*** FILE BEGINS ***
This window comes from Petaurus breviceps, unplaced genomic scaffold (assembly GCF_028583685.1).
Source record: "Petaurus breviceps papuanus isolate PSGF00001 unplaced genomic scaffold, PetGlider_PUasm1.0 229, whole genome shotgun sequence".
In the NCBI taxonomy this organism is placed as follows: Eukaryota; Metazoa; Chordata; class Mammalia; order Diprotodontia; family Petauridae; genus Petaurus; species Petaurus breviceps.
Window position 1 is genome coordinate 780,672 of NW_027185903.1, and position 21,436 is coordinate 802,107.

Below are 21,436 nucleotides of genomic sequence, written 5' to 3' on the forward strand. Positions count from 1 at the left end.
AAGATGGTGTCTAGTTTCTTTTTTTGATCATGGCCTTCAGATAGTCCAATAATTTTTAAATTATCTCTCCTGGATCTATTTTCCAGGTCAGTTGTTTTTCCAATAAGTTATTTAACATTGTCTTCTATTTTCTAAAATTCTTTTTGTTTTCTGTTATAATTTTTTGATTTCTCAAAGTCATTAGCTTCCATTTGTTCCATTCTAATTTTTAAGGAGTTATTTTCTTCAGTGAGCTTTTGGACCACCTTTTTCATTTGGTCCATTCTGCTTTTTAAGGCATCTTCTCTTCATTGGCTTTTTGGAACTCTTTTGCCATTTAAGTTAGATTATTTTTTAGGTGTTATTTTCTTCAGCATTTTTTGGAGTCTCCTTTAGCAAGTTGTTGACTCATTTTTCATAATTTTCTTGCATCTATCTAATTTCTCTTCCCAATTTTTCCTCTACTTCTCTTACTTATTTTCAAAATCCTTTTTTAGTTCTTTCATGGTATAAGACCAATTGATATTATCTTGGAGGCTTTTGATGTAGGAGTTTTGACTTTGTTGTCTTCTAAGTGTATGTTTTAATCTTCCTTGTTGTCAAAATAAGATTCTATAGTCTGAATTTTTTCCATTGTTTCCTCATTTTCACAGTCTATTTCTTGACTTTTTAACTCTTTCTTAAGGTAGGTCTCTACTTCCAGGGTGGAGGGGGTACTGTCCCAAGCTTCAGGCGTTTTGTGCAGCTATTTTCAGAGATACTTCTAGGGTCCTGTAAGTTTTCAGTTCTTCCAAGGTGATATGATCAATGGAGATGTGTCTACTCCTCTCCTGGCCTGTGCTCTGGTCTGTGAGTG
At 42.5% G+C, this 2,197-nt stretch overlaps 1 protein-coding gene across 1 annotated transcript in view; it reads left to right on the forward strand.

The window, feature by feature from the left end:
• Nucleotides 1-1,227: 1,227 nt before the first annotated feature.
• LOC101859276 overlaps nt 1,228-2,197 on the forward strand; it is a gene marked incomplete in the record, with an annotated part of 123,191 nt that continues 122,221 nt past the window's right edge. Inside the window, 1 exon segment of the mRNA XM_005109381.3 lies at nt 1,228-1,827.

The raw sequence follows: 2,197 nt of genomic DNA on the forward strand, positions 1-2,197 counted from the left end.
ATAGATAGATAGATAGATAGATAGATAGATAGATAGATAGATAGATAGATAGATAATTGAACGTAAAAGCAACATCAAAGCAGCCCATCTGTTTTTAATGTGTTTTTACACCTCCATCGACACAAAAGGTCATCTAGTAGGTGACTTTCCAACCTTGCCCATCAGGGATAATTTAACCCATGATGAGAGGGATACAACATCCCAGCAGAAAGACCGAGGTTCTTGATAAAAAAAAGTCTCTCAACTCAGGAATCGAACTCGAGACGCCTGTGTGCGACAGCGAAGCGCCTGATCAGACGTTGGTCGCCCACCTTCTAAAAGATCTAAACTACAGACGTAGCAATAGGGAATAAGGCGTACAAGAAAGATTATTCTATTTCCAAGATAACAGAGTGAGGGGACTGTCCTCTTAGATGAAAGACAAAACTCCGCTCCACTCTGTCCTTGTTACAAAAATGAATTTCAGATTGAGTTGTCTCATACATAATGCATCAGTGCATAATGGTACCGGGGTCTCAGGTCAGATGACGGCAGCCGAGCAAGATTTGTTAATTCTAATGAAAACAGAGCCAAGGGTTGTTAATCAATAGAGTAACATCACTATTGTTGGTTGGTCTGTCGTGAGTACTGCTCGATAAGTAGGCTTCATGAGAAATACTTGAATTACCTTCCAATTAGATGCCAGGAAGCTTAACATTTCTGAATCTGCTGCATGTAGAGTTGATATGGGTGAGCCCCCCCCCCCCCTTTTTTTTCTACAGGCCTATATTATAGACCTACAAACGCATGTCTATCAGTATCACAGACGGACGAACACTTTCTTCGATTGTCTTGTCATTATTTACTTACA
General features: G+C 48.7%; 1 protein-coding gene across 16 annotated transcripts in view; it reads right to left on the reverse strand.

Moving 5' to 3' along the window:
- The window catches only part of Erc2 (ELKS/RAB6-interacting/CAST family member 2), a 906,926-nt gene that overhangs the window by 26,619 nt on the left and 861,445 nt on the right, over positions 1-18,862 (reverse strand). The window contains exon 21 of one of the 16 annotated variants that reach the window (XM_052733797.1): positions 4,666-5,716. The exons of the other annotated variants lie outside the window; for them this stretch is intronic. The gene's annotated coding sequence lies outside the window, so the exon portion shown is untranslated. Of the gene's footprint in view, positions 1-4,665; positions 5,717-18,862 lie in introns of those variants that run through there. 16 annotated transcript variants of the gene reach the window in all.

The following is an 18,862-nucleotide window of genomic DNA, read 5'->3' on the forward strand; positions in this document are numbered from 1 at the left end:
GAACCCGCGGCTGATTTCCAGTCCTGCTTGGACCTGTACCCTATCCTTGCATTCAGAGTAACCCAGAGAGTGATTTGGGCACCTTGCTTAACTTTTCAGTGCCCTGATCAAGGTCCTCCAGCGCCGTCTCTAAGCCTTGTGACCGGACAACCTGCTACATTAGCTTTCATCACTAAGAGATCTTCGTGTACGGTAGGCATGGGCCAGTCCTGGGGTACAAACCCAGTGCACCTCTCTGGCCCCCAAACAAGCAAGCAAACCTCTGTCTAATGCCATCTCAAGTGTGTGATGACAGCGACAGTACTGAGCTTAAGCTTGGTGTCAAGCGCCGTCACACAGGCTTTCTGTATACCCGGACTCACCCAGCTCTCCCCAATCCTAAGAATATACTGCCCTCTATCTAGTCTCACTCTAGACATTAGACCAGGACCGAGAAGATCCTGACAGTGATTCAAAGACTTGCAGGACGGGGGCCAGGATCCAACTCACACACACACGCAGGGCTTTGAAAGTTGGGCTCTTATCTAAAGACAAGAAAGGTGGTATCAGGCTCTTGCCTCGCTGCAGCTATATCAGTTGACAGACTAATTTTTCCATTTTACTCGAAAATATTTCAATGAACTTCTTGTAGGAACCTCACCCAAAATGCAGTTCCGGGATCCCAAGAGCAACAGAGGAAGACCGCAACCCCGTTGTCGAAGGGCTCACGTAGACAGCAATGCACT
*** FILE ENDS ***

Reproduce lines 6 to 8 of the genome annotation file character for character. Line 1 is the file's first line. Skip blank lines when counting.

AAGATGGTGTCTAGTTTCTTTTTTTGATCATGGCCTTCAGATAGTCCAATAATTTTTAAATTATCTCTCCTGGATCTATTTTCCAGGTCAGTTGTTTTTCCAATAAGTTATTTAACATTGTCTTCTATTTTCTAAAATTCTTTTTGTTTTCTGTTATAATTTTTTGATTTCTCAAAGTCATTAGCTTCCATTTGTTCCATTCTAATTTTTAAGGAGTTATTTTCTTCAGTGAGCTTTTGGACCACCTTTTTCATTTGGTCCATTCTGCTTTTTAAGGCATCTTCTCTTCATTGGCTTTTTGGAACTCTTTTGCCATTTAAGTTAGATTATTTTTTAGGTGTTATTTTCTTCAGCATTTTTTGGAGTCTCCTTTAGCAAGTTGTTGACTCATTTTTCATAATTTTCTTGCATCTATCTAATTTCTCTTCCCAATTTTTCCTCTACTTCTCTTACTTATTTTCAAAATCCTTTTTTAGTTCTTTCATGGTATAAGACCAATTGATATTATCTTGGAGGCTTTTGATGTAGGAGTTTTGACTTTGTTGTCTTCTAAGTGTATGTTTTAATCTTCCTTGTTGTCAAAATAAGATTCTATAGTCTGAATTTTTTCCATTGTTTCCTCATTTTCACAGTCTATTTCTTGACTTTTTAACTCTTTCTTAAGGTAGGTCTCTACTTCCAGGGTGGAGGGGGTACTGTCCCAAGCTTCAGGCGTTTTGTGCAGCTATTTTCAGAGATACTTCTAGGGTCCTGTAAGTTTTCAGTTCTTCCAAGGTGATATGATCAATGGAGATGTGTCTACTCCTCTCCTGGCCTGTGCTCTGGTCTGTGAGTG
At 42.5% G+C, this 2,197-nt stretch overlaps 1 protein-coding gene across 1 annotated transcript in view; it reads left to right on the forward strand.

The window, feature by feature from the left end: